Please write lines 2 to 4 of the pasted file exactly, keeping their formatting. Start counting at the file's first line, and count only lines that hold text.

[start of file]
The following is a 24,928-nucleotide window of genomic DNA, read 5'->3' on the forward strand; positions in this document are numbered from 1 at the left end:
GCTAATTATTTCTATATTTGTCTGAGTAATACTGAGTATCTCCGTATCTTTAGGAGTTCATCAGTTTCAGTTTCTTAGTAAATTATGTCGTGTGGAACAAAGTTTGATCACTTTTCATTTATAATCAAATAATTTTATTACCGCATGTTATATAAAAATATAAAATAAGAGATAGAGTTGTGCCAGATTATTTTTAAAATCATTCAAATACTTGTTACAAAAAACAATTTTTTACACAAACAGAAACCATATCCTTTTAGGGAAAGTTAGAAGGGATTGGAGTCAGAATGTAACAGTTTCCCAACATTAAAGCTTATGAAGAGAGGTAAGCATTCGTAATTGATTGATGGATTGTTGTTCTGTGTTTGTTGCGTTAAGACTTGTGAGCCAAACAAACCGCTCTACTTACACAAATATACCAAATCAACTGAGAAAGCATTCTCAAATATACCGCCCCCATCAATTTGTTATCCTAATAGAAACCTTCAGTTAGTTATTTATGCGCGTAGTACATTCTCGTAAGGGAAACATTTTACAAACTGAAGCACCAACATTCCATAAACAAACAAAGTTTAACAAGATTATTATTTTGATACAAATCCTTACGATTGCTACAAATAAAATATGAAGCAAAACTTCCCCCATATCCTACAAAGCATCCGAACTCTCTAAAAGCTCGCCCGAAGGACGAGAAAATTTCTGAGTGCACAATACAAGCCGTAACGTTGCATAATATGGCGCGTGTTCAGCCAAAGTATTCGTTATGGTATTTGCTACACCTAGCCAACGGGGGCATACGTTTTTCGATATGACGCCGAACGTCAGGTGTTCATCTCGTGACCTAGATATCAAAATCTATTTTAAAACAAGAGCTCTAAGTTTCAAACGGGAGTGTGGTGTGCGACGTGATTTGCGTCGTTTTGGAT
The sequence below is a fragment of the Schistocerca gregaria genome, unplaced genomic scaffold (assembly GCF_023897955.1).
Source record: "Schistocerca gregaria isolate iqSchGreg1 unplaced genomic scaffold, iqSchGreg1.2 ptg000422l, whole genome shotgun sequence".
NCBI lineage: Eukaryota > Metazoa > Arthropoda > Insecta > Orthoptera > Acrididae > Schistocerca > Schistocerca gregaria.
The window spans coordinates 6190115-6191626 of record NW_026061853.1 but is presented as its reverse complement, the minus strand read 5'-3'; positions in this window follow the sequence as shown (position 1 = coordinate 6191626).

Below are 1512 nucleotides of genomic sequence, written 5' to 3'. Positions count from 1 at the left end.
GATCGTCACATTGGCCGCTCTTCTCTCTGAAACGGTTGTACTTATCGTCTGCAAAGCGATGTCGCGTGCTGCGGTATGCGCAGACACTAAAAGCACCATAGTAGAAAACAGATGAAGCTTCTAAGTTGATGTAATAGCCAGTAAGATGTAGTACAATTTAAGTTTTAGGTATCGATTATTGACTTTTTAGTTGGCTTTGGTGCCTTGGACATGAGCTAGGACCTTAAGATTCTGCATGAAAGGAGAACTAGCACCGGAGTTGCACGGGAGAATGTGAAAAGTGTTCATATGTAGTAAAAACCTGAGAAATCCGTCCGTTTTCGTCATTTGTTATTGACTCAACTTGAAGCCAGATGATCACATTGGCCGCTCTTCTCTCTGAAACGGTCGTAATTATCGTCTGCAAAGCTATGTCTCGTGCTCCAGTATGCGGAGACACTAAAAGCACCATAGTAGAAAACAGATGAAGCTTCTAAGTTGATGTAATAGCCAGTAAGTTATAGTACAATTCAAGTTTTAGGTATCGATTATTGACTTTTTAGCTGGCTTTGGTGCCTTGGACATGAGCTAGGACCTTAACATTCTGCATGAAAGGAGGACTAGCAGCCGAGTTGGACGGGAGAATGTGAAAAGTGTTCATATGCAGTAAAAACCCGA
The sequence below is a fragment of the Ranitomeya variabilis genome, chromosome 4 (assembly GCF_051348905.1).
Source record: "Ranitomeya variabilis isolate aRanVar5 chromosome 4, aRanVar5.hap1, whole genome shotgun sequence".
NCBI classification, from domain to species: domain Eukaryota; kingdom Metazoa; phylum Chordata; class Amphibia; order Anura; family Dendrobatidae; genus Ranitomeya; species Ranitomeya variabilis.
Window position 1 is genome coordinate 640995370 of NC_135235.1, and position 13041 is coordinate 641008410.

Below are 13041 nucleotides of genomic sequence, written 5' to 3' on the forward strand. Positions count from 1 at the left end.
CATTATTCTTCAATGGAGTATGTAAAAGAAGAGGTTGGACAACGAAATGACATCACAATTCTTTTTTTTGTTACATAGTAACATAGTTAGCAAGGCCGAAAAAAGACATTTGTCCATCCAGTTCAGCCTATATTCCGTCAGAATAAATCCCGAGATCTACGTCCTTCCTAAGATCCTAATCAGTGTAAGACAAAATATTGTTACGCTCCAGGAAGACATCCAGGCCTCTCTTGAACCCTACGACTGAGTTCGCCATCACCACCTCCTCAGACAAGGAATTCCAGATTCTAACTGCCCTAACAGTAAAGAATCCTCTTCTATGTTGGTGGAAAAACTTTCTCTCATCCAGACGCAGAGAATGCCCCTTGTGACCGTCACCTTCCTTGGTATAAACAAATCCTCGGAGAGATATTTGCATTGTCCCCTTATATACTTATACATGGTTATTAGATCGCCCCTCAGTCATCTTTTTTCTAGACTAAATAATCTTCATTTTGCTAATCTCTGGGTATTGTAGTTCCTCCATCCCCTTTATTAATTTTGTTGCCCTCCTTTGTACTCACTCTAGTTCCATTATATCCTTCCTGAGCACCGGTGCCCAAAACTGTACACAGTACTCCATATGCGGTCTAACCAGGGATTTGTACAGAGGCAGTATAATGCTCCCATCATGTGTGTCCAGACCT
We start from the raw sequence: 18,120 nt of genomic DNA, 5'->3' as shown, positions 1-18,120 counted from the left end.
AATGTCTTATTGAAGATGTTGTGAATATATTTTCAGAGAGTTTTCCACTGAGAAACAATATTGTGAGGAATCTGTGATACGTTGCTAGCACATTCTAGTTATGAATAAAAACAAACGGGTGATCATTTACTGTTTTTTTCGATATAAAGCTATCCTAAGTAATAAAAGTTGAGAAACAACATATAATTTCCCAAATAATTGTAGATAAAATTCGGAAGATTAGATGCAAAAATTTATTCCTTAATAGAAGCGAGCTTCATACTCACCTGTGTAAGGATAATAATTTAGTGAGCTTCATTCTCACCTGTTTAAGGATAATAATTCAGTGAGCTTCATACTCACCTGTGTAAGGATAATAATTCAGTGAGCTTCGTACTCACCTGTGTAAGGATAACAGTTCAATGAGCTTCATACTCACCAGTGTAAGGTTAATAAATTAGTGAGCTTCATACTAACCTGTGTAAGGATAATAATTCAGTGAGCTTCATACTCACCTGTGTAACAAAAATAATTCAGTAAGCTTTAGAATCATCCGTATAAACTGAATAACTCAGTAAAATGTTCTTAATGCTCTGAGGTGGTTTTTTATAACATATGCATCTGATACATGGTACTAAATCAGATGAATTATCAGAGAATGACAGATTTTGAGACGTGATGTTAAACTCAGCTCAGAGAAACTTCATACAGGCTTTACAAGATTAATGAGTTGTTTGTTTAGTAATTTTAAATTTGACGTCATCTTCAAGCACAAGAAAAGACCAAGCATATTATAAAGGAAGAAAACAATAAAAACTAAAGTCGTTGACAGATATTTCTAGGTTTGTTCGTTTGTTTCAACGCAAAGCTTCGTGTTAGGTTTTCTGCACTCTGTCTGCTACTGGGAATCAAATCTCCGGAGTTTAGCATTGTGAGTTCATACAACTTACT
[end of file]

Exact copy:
GCTAATTATTTCTATATTTGTCTGAGTAATACTGAGTATCTCCGTATCTTTAGGAGTTCATCAGTTTCAGTTTCTTAGTAAATTATGTCGTGTGGAACAAAGTTTGATCACTTTTCATTTATAATCAAATAATTTTATTACCGCATGTTATATAAAAATATAAAATAAGAGATAGAGTTGTGCCAGATTATTTTTAAAATCATTCAAATACTTGTTACAAAAAACAATTTTTTACACAAACAGAAACCATATCCTTTTAGGGAAAGTTAGAAGGGATTGGAGTCAGAATGTAACAGTTTCCCAACATTAAAGCTTATGAAGAGAGGTAAGCATTCGTAATTGATTGATGGATTGTTGTTCTGTGTTTGTTGCGTTAAGACTTGTGAGCCAAACAAACCGCTCTACTTACACAAATATACCAAATCAACTGAGAAAGCATTCTCAAATATACCGCCCCCATCAATTTGTTATCCTAATAGAAACCTTCAGTTAGTTATTTATGCGCGTAGTACATTCTCGTAAGGGAAACATTTTACAAACTGAAGCACCAACATTCCATAAACAAACAAAGTTTAACAAGATTATTATTTTGATACAAATCCTTACGATTGCTACAAATAAAATATGAAGCAAAACTTCCCCCATATCCTACAAAGCATCCGAACTCTCTAAAAGCTCGCCCGAAGGACGAGAAAATTTCTGAGTGCACAATACAAGCCGTAACGTTGCATAATATGGCGCGTGTTCAGCCAAAGTATTCGTTATGGTATTTGCTACACCTAGCCAACGGGGGCATACGTTTTTCGATATGACGCCGAACGTCAGGTGTTCATCTCGTGACCTAGATATCAAAATCTATTTTAAAACAAGAGCTCTAAGTTTCAAACGGGAGTGTGGTGTGCGACGTGATTTGCGTCGTTTTGGAT
The sequence below is a fragment of the Schistocerca gregaria genome, unplaced genomic scaffold (assembly GCF_023897955.1).
Source record: "Schistocerca gregaria isolate iqSchGreg1 unplaced genomic scaffold, iqSchGreg1.2 ptg000422l, whole genome shotgun sequence".